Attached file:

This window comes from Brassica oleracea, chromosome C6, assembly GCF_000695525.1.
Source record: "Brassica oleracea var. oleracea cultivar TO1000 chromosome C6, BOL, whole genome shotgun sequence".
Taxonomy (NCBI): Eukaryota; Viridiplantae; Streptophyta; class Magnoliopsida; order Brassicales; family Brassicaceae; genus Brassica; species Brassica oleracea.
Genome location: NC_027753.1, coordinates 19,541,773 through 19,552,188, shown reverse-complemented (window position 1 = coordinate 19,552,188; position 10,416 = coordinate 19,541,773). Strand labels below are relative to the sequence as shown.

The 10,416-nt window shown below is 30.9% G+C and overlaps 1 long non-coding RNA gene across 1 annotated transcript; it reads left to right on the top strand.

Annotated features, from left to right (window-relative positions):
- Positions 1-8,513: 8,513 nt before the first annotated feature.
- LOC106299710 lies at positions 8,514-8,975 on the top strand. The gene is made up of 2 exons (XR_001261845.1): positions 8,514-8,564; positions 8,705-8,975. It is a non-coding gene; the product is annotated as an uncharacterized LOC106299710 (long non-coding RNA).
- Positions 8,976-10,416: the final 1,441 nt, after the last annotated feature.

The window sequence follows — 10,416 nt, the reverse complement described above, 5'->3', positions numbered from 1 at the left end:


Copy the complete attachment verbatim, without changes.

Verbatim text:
This window comes from Brassica oleracea, chromosome C6, assembly GCF_000695525.1.
Source record: "Brassica oleracea var. oleracea cultivar TO1000 chromosome C6, BOL, whole genome shotgun sequence".
Taxonomy (NCBI): Eukaryota; Viridiplantae; Streptophyta; class Magnoliopsida; order Brassicales; family Brassicaceae; genus Brassica; species Brassica oleracea.
Genome location: NC_027753.1, coordinates 19,541,773 through 19,552,188, shown reverse-complemented (window position 1 = coordinate 19,552,188; position 10,416 = coordinate 19,541,773). Strand labels below are relative to the sequence as shown.

The 10,416-nt window shown below is 30.9% G+C and overlaps 1 long non-coding RNA gene across 1 annotated transcript; it reads left to right on the top strand.

Annotated features, from left to right (window-relative positions):
- Positions 1-8,513: 8,513 nt before the first annotated feature.
- LOC106299710 lies at positions 8,514-8,975 on the top strand. The gene is made up of 2 exons (XR_001261845.1): positions 8,514-8,564; positions 8,705-8,975. It is a non-coding gene; the product is annotated as an uncharacterized LOC106299710 (long non-coding RNA).
- Positions 8,976-10,416: the final 1,441 nt, after the last annotated feature.

The window sequence follows — 10,416 nt, the reverse complement described above, 5'->3', positions numbered from 1 at the left end: